AFTER SPENDING two years on the road promoting their debut album, 2005’s “A Fever You Can’t Sweat Out,” the members of Panic at the Disco focused on two new efforts. The first was recording a new disc. The second?
“We’ve been playing a lot of hacky sack and getting really good at it,” bassist Jon Walker said with a laugh. “We’ve been bringing it back. It’s the best exercise you can ever get – and it’s fun.”
Which just goes to show that even though the group, once known as Panic! at the Disco, has dropped its exclamation point, it hasn’t lost its energy.
And there’s a lot to be excited about. The band’s premier disc dropped when the quartet was fresh out of high school – and that came after the group was signed to the label helmed by Fall Out Boy’s Pete Wentz before they’d even played a show.
The signing allowed the band to bypass small-club touring and jump straight to the bright lights of arena stages. The success of the album’s first single, “I Write Sins Not Tragedies,” led them to sold-out shows, overseas tours and the cover of Rolling Stone.
Walker, who joined the group in 2006 when he replaced bassist Brent Wilson, said the experience was just a bit mind-blowing.
“It’s kind of weird that was our first album,” he said. “We were 17 years old. You don’t know if anybody else is going to hear it, you’re still in high school, and a lot of things change between 17 and 21.”
Luckily, the band’s speedy ascent to fame didn’t stunt its growth.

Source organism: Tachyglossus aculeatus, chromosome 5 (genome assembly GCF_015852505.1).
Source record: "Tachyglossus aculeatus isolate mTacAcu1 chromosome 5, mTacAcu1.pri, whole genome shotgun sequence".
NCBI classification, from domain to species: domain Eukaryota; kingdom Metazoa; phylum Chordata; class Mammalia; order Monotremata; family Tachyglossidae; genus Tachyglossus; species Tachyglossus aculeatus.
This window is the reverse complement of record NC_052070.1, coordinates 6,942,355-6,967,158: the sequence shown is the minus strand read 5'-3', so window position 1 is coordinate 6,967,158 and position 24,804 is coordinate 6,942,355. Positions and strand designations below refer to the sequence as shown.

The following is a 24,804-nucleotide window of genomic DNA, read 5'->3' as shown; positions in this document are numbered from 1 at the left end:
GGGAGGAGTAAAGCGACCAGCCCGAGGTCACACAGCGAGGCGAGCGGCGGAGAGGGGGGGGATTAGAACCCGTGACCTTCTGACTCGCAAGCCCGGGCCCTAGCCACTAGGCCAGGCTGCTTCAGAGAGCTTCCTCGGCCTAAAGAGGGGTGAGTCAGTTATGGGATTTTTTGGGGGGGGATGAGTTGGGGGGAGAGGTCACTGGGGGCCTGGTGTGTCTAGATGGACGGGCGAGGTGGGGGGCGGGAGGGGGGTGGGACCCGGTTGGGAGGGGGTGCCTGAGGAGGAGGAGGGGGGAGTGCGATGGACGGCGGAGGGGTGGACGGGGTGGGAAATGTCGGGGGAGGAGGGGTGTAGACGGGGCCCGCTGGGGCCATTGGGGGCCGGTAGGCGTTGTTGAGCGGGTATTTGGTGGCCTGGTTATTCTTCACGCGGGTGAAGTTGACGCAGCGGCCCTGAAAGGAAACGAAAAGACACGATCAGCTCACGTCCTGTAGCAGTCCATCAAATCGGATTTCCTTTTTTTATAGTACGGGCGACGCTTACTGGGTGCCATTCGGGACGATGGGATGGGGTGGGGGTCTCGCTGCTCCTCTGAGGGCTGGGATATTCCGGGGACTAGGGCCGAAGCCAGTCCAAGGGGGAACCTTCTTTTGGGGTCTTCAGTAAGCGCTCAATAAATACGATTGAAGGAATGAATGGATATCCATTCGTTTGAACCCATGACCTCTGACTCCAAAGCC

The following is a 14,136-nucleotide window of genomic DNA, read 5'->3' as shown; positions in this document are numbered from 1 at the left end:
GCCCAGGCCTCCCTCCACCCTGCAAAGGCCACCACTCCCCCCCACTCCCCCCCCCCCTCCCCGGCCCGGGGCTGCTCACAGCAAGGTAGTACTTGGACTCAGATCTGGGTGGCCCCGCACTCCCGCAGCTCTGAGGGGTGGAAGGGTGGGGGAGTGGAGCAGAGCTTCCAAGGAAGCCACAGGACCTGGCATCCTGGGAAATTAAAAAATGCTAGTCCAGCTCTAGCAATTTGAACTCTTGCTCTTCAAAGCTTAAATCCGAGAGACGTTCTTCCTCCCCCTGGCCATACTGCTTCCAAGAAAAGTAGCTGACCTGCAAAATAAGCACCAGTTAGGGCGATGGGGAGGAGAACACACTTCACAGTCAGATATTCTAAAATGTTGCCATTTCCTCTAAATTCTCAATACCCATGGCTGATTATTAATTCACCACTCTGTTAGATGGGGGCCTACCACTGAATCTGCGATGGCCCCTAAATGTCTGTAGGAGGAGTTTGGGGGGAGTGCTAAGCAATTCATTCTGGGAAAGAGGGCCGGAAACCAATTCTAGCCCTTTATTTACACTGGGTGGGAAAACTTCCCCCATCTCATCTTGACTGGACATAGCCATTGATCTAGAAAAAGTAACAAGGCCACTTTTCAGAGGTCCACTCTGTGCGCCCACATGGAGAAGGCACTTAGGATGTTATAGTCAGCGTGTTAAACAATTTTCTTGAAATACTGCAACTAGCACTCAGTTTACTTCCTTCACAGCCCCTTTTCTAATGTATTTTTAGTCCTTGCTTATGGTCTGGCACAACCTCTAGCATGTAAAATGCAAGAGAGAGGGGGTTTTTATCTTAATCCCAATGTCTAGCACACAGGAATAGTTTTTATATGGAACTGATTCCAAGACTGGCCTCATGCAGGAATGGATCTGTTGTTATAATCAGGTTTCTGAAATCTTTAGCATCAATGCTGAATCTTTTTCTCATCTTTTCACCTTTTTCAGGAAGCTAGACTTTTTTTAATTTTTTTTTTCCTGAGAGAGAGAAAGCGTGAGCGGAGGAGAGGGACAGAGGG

“Looking back on it, we couldn’t be any happier,” Walker said. “It allowed us to do what we’re doing right now.”
And what they’re doing now is a little bit of everything.
On its latest release, “Pretty. Odd.” (Fueled by Ramen/Decaydance), Panic at the Disco kicks around a jumble of influences, from The Beach Boys to The Kinks, from punk rock to ragtime. The album maintains a sense of cohesion though the energy and passion the group brings to each song.
“We never really had any ‘intentions'” for the album, Walker said. “We just wanted to make an interesting record. We didn’t want it all to make complete sense. … A lot of the album’s songs sound different in their own way and that’s because we couldn’t decide what we wanted to do.”
“‘Nine in the Afternoon’ and ‘That Green Gentlemen’ were the first two songs we wrote, and we realized after that we were just having fun writing songs and being in a band and being able to do whatever we wanted,” Walker said.
While the lessons of age and years on the road helped inform the band’s progression, some of the album’s influences were more deliberately picked.
“Our producer, Rob Mathes, did all the string and orchestral arrangements on the record and I think that’s why we wanted him. He really got what we wanted to do and kind of understood that we didn’t know exactly what we wanted to do. We just wanted to make it as good as we possibly could.”
As they prep for their first full tour in more than a year, Walker said he and his bandmates are working to stay on their toes.
“[The songs are] going really good, but we’re still learning how to play them,” he said. “Maybe by D.C. we’ll have them down.”